Bat shit crazy. I can think of no other words to suitably describe my reaction to a move by hardware designers Ripleigh and Razer. Tuesday night at E3, the two companies debuted prototypes for what will inevitably be multi-hundred dollar control platforms dedicated to the upcoming mech brawlers Hawken and Mechwarrior Online.
Cool? Yes. Do I want one? Hell yes. Will I pay for it? Hells no.
Am I the only one who remembers the mid-2000s? In case they’ve slipped your mind, they were the years when every game developer in the world decided to abandon game design that encouraged the use of control hardware beyond a mouse and keyboard. Even Bill Gates went on the record citing a mouse and keyboard as the only things a person should need if they are going to play a PC game.
Adding a further layer of fog to the logic behind these decisions is the fact that Hawken and Mechwarrior Online are “free to play” games. Gamers don’t like paying money for this style of game on the best of days. What in the nine circles of hell makes these companies think there is sufficient market demand for over the top dedicated peripherals? I know it’s been a while since we’ve had a Mechwarrior title, and Hawken does look all sorts of shiny, but $250 – the assumed price for the Ripleigh MEK-FU controller – is a huge investment for a game that encourages players to pay for it FOREVER.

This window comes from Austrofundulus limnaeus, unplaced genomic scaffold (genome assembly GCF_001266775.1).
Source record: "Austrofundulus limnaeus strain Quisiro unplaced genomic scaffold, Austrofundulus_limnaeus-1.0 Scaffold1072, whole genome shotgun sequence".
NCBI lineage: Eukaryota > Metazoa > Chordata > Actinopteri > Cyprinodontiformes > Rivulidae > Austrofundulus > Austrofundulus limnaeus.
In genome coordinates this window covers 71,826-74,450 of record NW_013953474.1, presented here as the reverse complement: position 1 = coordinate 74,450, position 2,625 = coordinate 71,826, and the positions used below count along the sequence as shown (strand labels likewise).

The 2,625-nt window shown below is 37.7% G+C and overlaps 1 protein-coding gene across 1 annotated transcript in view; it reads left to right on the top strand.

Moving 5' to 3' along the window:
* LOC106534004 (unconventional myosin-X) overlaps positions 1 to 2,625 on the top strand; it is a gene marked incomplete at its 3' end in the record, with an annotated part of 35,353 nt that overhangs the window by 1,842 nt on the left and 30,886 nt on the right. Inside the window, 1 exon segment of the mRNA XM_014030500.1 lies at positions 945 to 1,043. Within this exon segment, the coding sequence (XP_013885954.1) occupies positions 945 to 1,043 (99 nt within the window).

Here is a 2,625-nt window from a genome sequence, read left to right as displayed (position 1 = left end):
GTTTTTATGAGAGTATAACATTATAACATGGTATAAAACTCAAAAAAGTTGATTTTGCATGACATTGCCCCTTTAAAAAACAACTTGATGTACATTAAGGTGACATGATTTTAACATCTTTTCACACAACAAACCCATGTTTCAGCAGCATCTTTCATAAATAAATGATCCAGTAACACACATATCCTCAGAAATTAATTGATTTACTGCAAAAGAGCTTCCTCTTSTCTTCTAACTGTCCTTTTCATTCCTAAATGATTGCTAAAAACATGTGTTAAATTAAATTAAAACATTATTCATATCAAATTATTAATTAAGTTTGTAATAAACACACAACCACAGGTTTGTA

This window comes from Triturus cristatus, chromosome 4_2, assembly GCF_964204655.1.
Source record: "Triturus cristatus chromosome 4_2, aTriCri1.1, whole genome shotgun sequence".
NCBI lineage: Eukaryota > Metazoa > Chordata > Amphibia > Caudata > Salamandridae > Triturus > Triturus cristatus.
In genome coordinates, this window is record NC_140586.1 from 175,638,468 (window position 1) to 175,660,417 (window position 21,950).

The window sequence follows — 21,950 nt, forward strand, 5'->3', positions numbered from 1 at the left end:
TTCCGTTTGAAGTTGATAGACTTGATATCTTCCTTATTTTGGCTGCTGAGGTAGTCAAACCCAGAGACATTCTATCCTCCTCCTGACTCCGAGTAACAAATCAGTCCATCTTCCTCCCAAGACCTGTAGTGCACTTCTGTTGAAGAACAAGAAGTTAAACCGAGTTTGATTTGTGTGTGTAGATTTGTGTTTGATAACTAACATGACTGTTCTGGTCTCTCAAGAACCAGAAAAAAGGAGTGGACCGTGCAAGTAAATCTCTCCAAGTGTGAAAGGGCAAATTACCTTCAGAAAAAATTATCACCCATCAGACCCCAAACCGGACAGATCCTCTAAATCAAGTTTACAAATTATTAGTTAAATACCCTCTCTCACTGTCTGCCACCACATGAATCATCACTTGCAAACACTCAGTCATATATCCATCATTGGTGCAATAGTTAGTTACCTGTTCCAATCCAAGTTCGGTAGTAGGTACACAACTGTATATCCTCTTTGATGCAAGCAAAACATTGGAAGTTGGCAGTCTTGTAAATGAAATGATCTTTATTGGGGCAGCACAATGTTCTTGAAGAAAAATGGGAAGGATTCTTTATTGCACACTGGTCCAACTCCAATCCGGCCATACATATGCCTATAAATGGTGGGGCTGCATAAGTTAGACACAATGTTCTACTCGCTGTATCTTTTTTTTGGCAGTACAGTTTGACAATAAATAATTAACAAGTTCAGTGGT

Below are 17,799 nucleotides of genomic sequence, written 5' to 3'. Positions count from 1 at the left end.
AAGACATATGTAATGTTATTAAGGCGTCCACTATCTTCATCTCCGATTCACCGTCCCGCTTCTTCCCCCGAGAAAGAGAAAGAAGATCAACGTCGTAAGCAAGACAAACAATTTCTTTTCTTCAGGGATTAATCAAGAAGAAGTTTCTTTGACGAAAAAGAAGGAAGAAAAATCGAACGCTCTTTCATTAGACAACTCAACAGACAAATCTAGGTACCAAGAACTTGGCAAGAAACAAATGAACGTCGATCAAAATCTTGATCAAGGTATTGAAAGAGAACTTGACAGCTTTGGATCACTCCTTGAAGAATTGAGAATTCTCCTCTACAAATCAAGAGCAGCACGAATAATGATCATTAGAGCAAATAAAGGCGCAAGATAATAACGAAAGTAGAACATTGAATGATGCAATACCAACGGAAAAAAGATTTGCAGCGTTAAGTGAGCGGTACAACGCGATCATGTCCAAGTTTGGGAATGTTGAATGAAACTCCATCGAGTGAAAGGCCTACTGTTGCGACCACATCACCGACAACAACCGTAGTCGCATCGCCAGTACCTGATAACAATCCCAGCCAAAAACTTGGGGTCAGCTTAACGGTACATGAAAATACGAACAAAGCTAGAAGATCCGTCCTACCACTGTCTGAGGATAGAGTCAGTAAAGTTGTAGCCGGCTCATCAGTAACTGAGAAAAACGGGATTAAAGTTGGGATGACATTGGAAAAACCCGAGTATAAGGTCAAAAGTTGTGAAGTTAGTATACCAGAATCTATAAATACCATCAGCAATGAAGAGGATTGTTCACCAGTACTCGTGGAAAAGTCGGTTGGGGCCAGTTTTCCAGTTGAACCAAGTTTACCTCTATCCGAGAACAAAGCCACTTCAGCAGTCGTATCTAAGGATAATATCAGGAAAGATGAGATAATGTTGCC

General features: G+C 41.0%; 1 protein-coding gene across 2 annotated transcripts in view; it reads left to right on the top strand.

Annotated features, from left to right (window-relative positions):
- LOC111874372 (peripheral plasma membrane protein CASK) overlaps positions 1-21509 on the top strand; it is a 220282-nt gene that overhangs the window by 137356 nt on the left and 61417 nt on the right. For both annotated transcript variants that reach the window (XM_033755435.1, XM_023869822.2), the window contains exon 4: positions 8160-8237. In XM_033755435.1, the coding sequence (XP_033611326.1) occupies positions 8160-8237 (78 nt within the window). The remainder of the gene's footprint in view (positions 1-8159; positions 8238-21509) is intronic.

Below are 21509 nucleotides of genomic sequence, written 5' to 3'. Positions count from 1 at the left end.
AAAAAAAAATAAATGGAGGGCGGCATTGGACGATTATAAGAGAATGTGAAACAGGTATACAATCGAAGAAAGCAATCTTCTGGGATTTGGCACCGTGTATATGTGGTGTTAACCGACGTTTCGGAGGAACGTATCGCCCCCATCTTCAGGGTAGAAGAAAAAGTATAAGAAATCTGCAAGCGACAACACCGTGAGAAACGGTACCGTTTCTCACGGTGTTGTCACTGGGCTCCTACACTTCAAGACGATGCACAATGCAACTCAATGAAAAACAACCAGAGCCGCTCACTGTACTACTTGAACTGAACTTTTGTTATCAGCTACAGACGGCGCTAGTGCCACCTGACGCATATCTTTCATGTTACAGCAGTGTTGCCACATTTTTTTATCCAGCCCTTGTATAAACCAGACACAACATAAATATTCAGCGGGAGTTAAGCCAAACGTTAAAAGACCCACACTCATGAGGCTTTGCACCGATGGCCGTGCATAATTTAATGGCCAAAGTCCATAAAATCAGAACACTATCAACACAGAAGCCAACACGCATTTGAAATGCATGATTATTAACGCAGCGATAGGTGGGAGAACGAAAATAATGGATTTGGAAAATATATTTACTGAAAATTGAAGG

Were there a greater saturation of mech games with a traditional pay model on the market, I might think about buying one of these monstrosities. Until such time as I see another Earthsiege coming out of whoever owns Dynamix’s IPs, I can’t imagine what would motivate me to buy a piece of hardware that costs more than my video card.
The good news is that I doubt Piranha Games, Mechwarrior Online’s developer, and Adhesive Games, Hawken’s designers, are gearing their final product toward these sorts of controllers. I’m sure my trusty Logitech 3D flight stick will do quite nicely for both. Also, as a lover of big robot fighting games, I couldn’t be happier to see two games within this oft ignored genre hitting the market within the same year. I’m even considering an investment in Mechwarrior Online, if the game lives up to the hype and isn’t a glorified Skinner Box. But these peripherals scream luxury goods. In a questionable economy, does it seem a bright idea to dedicate time and resources to building a peripheral that only 1% of a niche percentage of gamers will bother to buy?